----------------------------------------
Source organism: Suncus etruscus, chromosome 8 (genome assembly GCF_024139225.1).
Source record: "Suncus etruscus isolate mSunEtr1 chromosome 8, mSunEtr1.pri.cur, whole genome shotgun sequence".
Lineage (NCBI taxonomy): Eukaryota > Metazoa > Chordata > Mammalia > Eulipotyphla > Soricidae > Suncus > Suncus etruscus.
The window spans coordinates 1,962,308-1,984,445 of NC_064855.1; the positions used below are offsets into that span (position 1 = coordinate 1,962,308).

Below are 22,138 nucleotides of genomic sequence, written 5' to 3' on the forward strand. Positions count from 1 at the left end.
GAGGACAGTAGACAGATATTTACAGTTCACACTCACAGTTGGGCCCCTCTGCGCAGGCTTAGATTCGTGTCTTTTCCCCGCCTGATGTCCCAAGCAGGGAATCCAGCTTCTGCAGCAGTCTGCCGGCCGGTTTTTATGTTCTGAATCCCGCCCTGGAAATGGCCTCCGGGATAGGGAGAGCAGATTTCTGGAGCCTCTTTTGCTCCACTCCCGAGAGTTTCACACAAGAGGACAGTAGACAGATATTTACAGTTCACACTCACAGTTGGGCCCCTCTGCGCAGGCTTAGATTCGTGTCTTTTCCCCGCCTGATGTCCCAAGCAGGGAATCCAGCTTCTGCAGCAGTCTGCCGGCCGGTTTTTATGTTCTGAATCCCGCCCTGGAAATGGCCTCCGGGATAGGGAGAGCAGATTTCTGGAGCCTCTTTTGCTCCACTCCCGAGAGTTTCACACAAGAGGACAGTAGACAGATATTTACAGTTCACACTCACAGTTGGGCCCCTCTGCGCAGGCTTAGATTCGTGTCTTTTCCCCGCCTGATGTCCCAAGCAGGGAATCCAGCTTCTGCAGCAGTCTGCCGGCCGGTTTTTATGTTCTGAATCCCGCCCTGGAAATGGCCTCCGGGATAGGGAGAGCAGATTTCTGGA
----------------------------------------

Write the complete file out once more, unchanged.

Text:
Source organism: Suncus etruscus, chromosome 8 (genome assembly GCF_024139225.1).
Source record: "Suncus etruscus isolate mSunEtr1 chromosome 8, mSunEtr1.pri.cur, whole genome shotgun sequence".
Lineage (NCBI taxonomy): Eukaryota > Metazoa > Chordata > Mammalia > Eulipotyphla > Soricidae > Suncus > Suncus etruscus.
The window spans coordinates 1,962,308-1,984,445 of NC_064855.1; the positions used below are offsets into that span (position 1 = coordinate 1,962,308).

Below are 22,138 nucleotides of genomic sequence, written 5' to 3' on the forward strand. Positions count from 1 at the left end.
GAGGACAGTAGACAGATATTTACAGTTCACACTCACAGTTGGGCCCCTCTGCGCAGGCTTAGATTCGTGTCTTTTCCCCGCCTGATGTCCCAAGCAGGGAATCCAGCTTCTGCAGCAGTCTGCCGGCCGGTTTTTATGTTCTGAATCCCGCCCTGGAAATGGCCTCCGGGATAGGGAGAGCAGATTTCTGGAGCCTCTTTTGCTCCACTCCCGAGAGTTTCACACAAGAGGACAGTAGACAGATATTTACAGTTCACACTCACAGTTGGGCCCCTCTGCGCAGGCTTAGATTCGTGTCTTTTCCCCGCCTGATGTCCCAAGCAGGGAATCCAGCTTCTGCAGCAGTCTGCCGGCCGGTTTTTATGTTCTGAATCCCGCCCTGGAAATGGCCTCCGGGATAGGGAGAGCAGATTTCTGGAGCCTCTTTTGCTCCACTCCCGAGAGTTTCACACAAGAGGACAGTAGACAGATATTTACAGTTCACACTCACAGTTGGGCCCCTCTGCGCAGGCTTAGATTCGTGTCTTTTCCCCGCCTGATGTCCCAAGCAGGGAATCCAGCTTCTGCAGCAGTCTGCCGGCCGGTTTTTATGTTCTGAATCCCGCCCTGGAAATGGCCTCCGGGATAGGGAGAGCAGATTTCTGGA